On the rise: monitoring employees' Web habits
On the rise: monitoring employees' Web habits<@VM>How one monitoring app works
- By Preeti Vasishtha
- Apr 15, 2002
Census IT security chief Tim Ruland says using Web blocking software 'has nothing to do with the mistrust of employees.'
Many agencies know what their workers are doing and where they are going on the Internet.
More than 200 federal, state and local agencies use software that monitors how employees use the Internet at work.
Some critics have raised concerns that using such software can threaten employees' privacy rights and lead to discriminatory practices by management.
But federal managers defend the use of the applications.
Tim Ruland, chief of the IT Security Office at the Census Bureau, which has been using Web blocking software since 2000, said it 'has nothing to do with the mistrust of employees. We do not monitor where the employees go. We trust them.'
Census is among a number of agencies using Websense Enterprise software from Websense Inc. of San Diego. The software denies access to pornography, gambling and hate Web sites, among others, and keeps a log of attempts by employees to visit such sites.
The Army, Bureau of Labor Statistics, Census Bureau, Centers for Disease Control and Prevention, Federal Aviation Administration and Navy also use Websense. Many other products also can block, filter and monitor Web use.
Among them are Internet Manager from Elron Software of Burlington, Mass., used by the Navy, National Guard and Veterans Affairs Department; Superscout Web Filter from Surfcontrol PLC of England, used by the IRS and VA; and Secure Web software from Tumbleweed Communications Corp. of Redwood City, Calif., used by the Energy Department and Food and Drug Administration.
Diane Witiak, a spokeswoman for the American Federation of Government Employees, said her union considers computers similar to other office equipment such as telephones and fax machines. It's OK for employees to use their computers for legitimate personal reasons during their free time, Witiak said.
There is no governmentwide policy directing departments to monitor employees' Web use. But the CIO Council has issued a recommendation on 'limited personal use' of government office equipment that characterizes as inappropriate the 'creation, downloading, viewing, storage, copying or transmission of sexually explicit or sexually oriented materials and materials related to illegal gambling, weapons and terrorist activities.'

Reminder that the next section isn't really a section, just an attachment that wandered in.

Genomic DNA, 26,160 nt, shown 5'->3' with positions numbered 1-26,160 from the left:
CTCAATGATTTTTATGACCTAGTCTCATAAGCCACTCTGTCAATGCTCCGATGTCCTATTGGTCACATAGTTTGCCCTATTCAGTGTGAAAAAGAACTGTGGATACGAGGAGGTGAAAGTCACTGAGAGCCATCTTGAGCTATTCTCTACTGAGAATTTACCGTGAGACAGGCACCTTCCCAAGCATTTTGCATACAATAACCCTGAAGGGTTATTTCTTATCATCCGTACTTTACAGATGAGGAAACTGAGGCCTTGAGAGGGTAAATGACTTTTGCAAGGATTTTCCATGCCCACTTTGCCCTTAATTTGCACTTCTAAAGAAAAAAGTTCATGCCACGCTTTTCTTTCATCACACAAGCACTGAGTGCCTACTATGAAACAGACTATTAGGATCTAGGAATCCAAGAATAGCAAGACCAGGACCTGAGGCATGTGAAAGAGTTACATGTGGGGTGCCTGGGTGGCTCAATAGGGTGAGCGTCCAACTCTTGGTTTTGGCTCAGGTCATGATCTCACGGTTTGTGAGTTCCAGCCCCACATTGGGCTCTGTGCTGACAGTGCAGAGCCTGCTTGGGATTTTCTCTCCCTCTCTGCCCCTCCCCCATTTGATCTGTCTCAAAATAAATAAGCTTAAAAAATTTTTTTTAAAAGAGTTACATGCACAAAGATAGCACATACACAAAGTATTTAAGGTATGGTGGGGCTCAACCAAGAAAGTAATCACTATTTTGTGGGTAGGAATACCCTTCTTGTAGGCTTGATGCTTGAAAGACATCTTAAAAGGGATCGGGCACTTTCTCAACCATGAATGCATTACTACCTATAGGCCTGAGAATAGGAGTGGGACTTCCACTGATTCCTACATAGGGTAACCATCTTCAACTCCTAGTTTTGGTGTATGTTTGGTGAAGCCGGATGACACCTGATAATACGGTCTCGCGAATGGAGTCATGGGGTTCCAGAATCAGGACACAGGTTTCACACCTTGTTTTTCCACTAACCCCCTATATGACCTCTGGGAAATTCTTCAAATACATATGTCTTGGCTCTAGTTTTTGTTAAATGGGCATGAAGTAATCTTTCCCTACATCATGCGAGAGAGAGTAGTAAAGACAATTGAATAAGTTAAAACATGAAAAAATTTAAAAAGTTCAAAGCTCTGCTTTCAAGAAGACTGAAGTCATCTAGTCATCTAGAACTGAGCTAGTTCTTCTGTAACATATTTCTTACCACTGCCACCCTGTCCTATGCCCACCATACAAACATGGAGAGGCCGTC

The policy instructs each agency to 'assess its individual needs and responsibilities as they relate to its mission, security, budget, workload and public contact in determining the extent to which the policy is established and implemented.'
James Seligman, CIO at CDC, which has been using Websense software for two years, said the agency wanted to stay in line with the policy. 'We wanted to make sure that we have something managerially,' he said. 'So as we learned that the technology was available, we did something that was prudent to solve intentional and unintentional problems coming out of Internet use.'
CDC, which has 8,600 users, has blocked pornography, hate, terrorist and weapons Web sites. CDC employees were told beforehand that the agency would use Web filtering software. Most took it in stride, Seligman said.
Some workers questioned whether the software would interfere with legitimate research, but CDC has tweaked the app so certain users can access prohibited sites. For instance, workers conducting research on sexually transmitted diseases can visit sites barred to other employees.
Lance Cpl. Daniel Gericke, a trouble desk server administrator with the 13th Marine Expeditionary Unit, said filtering software helps manage the bandwidth on board the amphibious assault ship USS Bonhomme Richard.
Marine Corps policy says users cannot access Web-based e-mail, adult content or Web proxies. 'But we also block bandwidth-intensive sites, such as MP3 sites and streaming audio sites, to save the limited bandwidth on ship,' he said.